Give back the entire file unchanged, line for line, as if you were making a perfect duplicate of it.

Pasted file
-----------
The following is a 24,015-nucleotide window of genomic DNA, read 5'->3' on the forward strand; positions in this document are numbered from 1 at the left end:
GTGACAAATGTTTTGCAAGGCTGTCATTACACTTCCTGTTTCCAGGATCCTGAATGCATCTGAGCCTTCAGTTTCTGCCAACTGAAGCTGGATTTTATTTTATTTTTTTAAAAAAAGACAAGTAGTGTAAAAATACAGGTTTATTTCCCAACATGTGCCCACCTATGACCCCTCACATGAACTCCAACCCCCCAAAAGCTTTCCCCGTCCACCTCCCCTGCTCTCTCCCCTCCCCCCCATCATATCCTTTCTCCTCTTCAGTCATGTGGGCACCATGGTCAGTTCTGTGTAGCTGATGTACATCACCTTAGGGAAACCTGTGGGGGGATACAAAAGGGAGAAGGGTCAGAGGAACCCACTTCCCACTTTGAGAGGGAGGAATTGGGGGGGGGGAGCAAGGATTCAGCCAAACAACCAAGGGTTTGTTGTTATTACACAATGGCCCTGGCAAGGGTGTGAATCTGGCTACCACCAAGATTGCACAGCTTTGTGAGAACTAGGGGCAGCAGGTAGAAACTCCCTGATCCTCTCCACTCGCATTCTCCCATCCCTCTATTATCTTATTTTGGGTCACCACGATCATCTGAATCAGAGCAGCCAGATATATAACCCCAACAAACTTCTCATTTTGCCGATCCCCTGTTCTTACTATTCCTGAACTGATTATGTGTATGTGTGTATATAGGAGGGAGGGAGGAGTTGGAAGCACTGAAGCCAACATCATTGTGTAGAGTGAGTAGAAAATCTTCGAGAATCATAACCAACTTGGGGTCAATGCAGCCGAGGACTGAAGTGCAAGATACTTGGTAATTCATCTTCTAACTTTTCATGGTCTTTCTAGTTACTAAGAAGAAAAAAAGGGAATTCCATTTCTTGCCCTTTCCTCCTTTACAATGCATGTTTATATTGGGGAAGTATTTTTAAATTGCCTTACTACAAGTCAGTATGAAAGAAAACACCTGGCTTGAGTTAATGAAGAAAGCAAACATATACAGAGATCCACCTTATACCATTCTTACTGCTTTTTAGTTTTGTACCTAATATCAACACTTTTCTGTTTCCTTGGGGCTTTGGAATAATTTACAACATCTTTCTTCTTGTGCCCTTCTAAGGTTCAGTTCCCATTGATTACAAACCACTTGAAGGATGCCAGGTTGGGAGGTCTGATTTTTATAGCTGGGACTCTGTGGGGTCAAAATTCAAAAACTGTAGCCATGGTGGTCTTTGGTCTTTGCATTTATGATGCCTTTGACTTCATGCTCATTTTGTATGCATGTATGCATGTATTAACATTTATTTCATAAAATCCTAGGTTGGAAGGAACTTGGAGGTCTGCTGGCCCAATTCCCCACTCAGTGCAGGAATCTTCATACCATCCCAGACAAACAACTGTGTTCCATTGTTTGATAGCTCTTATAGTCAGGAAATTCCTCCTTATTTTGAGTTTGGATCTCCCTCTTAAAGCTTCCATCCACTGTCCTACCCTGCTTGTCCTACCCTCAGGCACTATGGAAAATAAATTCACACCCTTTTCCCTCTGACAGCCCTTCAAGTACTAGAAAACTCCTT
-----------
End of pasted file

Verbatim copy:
The following is a 24,015-nucleotide window of genomic DNA, read 5'->3' on the forward strand; positions in this document are numbered from 1 at the left end:
GTGACAAATGTTTTGCAAGGCTGTCATTACACTTCCTGTTTCCAGGATCCTGAATGCATCTGAGCCTTCAGTTTCTGCCAACTGAAGCTGGATTTTATTTTATTTTTTTAAAAAAAGACAAGTAGTGTAAAAATACAGGTTTATTTCCCAACATGTGCCCACCTATGACCCCTCACATGAACTCCAACCCCCCAAAAGCTTTCCCCGTCCACCTCCCCTGCTCTCTCCCCTCCCCCCCATCATATCCTTTCTCCTCTTCAGTCATGTGGGCACCATGGTCAGTTCTGTGTAGCTGATGTACATCACCTTAGGGAAACCTGTGGGGGGATACAAAAGGGAGAAGGGTCAGAGGAACCCACTTCCCACTTTGAGAGGGAGGAATTGGGGGGGGGGAGCAAGGATTCAGCCAAACAACCAAGGGTTTGTTGTTATTACACAATGGCCCTGGCAAGGGTGTGAATCTGGCTACCACCAAGATTGCACAGCTTTGTGAGAACTAGGGGCAGCAGGTAGAAACTCCCTGATCCTCTCCACTCGCATTCTCCCATCCCTCTATTATCTTATTTTGGGTCACCACGATCATCTGAATCAGAGCAGCCAGATATATAACCCCAACAAACTTCTCATTTTGCCGATCCCCTGTTCTTACTATTCCTGAACTGATTATGTGTATGTGTGTATATAGGAGGGAGGGAGGAGTTGGAAGCACTGAAGCCAACATCATTGTGTAGAGTGAGTAGAAAATCTTCGAGAATCATAACCAACTTGGGGTCAATGCAGCCGAGGACTGAAGTGCAAGATACTTGGTAATTCATCTTCTAACTTTTCATGGTCTTTCTAGTTACTAAGAAGAAAAAAAGGGAATTCCATTTCTTGCCCTTTCCTCCTTTACAATGCATGTTTATATTGGGGAAGTATTTTTAAATTGCCTTACTACAAGTCAGTATGAAAGAAAACACCTGGCTTGAGTTAATGAAGAAAGCAAACATATACAGAGATCCACCTTATACCATTCTTACTGCTTTTTAGTTTTGTACCTAATATCAACACTTTTCTGTTTCCTTGGGGCTTTGGAATAATTTACAACATCTTTCTTCTTGTGCCCTTCTAAGGTTCAGTTCCCATTGATTACAAACCACTTGAAGGATGCCAGGTTGGGAGGTCTGATTTTTATAGCTGGGACTCTGTGGGGTCAAAATTCAAAAACTGTAGCCATGGTGGTCTTTGGTCTTTGCATTTATGATGCCTTTGACTTCATGCTCATTTTGTATGCATGTATGCATGTATTAACATTTATTTCATAAAATCCTAGGTTGGAAGGAACTTGGAGGTCTGCTGGCCCAATTCCCCACTCAGTGCAGGAATCTTCATACCATCCCAGACAAACAACTGTGTTCCATTGTTTGATAGCTCTTATAGTCAGGAAATTCCTCCTTATTTTGAGTTTGGATCTCCCTCTTAAAGCTTCCATCCACTGTCCTACCCTGCTTGTCCTACCCTCAGGCACTATGGAAAATAAATTCACACCCTTTTCCCTCTGACAGCCCTTCAAGTACTAGAAAACTCCTT